Gospel Logic Replaces Personal Sorrow with Heavenly Promises.
Nowhere is this method of mental and emotional exchange more evident than in Psalm 42-43. Following the train of thought begun with the gospel logic of Abraham and Moses, today we will turn from descriptive prose to two enumerated lists to unpack the plight experienced by the sons of Korah, as well as the promises that these descendents of Levite looked to in order to find hope.
Six Causes for Spiritual Depression
In his exposition on Psalm 42, James M. Boice designates six causes of spiritual depression. This is not an exhaustive list in these Psalms or in life, but they are real and prevalent among Christians striving for godliness. According to Boice, the Psalmist is in the depth of despair as a result of . . .
- Forced absence from the temple of God, where God was worshiped (42:1-2).
- The taunts of unbelievers (42:3, 10).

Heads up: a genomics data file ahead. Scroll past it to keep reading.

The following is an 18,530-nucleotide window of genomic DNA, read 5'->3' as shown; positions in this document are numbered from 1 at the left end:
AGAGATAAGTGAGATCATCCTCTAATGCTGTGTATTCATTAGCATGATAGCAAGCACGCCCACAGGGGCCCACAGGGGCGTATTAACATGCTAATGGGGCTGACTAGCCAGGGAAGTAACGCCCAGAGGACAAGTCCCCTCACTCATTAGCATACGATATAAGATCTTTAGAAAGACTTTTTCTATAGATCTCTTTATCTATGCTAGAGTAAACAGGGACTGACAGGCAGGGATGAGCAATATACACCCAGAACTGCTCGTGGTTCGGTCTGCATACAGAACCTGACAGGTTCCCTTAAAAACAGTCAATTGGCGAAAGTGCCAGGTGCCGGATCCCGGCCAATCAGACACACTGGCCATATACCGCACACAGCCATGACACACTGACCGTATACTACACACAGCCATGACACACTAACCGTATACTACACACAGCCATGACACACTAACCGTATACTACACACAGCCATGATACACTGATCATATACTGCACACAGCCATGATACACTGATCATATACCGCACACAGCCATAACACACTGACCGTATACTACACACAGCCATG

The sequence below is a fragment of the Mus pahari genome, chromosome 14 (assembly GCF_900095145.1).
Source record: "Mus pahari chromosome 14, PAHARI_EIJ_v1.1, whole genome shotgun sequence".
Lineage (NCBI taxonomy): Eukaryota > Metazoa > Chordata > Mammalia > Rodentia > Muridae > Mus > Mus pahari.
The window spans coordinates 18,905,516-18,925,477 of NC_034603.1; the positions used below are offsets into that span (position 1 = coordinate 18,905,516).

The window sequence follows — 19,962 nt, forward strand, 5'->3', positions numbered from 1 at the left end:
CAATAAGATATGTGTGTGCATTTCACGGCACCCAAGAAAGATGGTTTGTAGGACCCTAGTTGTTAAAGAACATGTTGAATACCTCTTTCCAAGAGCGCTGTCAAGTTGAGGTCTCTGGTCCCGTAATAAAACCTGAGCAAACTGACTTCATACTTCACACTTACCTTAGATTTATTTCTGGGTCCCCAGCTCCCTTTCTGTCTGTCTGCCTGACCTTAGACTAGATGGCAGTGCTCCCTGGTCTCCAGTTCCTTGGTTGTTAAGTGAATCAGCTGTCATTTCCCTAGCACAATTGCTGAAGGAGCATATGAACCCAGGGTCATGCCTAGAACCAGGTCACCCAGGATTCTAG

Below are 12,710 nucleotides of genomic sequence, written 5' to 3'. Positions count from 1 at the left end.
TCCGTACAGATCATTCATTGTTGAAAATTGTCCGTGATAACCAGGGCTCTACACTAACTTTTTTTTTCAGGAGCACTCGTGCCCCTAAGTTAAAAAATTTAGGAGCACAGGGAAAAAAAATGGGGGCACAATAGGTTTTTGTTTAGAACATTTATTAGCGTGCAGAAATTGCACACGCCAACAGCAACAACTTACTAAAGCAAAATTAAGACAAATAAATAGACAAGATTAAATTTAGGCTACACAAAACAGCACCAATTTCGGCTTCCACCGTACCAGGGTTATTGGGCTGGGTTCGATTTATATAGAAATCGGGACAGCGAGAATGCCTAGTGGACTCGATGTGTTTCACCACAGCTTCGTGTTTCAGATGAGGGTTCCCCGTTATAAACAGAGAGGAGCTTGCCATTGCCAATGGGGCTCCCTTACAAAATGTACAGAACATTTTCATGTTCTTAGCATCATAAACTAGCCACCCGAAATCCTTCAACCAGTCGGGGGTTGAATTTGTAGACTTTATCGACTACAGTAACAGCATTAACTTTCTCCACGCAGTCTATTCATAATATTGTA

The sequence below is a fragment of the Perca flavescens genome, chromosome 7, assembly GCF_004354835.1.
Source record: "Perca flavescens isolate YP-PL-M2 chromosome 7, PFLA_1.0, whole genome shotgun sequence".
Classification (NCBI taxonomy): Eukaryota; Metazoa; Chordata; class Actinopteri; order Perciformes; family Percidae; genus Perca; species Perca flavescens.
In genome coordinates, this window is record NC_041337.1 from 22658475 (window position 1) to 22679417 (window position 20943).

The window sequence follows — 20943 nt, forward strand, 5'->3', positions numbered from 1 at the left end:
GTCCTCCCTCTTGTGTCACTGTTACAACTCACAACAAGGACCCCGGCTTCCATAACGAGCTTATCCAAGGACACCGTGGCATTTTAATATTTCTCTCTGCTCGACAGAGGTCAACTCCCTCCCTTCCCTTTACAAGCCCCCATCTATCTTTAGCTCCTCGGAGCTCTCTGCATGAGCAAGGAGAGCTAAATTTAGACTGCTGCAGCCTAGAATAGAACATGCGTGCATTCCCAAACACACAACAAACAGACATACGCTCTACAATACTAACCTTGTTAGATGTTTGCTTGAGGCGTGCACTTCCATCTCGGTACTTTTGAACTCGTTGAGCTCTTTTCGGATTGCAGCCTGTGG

- Memories of better days (42:4).
- The overwhelming trials of life (42:7).
- Failure of God to act quickly on our behalf (42:9).
- Attacks from ungodly, deceitful, and wicked persons (43:1).
Add to this list any personal maladies, physical pains, relational strife, and just the stuff of life, and you will find that the concoction in Psalm 42-43 is enough to plunge anyone into the depths of despair. Yet, Psalm 42-43 is not just an example of how a Christian complains. It is an example of how a hurting Christian hopes! Like Abraham and Moses, he reasons from the gospel an exchanges deadly thoughts for thoughts of life and light.
Four Spirit-Powered Acts of Faith